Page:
If you build it, they will come

Bedford County and specifically the Nearest Green Distillery exists along Highway 231 – a road in which hundreds of thousands make the pilgrimage from Nashville to Lynchburg each year. Keith says in addition to offering locals something new that he’d like to give visitors more opportunities to stop and stay longer.

His first project will be to convert the former Bedford Paper Box Factory on North Main Street just off the historic Shelbyville Square into a brewery and burger joint named Classic Hops. It will not only serve a great burger but also be built with clear walls where guests can watch the beer being brewed. It will open tentatively in January 2024.

“We are surrounded with numerous grass-fed beef producers around here,” he says. “Why not offer something regional significant in an iconic place?”

He also says he’ll continue to work with Def & Co – the James Beard Award-winning mixologist who developed the drink menu at Humble Baron – to make sure the beer and cocktail menu is on point.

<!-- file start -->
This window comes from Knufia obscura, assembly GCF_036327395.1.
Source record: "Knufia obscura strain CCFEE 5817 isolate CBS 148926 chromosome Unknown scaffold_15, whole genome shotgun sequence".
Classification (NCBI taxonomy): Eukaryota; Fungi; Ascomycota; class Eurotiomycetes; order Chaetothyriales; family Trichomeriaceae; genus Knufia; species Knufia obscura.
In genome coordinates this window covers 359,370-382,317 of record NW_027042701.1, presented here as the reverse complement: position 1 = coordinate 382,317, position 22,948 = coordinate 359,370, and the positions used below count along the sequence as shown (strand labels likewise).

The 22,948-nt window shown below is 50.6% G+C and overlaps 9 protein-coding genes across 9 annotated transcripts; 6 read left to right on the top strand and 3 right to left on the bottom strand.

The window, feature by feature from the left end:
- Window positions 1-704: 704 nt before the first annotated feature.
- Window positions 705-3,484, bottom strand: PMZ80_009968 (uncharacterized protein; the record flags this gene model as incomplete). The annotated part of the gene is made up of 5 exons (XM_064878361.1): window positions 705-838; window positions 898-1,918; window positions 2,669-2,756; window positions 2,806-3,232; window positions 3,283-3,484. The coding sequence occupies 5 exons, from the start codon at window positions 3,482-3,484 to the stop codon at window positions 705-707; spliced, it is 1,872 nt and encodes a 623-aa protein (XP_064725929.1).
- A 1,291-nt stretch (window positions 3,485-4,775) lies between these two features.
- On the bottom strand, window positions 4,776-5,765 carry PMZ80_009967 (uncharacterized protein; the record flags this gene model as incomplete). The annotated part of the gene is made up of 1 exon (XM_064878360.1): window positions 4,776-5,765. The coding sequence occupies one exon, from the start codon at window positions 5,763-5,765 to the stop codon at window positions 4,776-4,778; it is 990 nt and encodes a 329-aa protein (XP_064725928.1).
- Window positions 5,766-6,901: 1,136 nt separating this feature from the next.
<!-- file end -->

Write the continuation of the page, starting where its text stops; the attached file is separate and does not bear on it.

“Those folks have spent lots of time out in this community meeting locals and exploring local venues,” he says. “I want them to bring back what they’ve learned and develop it into a signature experience.”

Live music will also be part of the plan, and Weaver says he’s not looking for just big names, he’s looking to discover artists.

“There is so much good music in this state,” Keith explains. “I want to bring as much of that talent here as possible. Do they have the heart, work ethic, and the talent to become a Grammy-winning artist? That’s who I want on the stage.”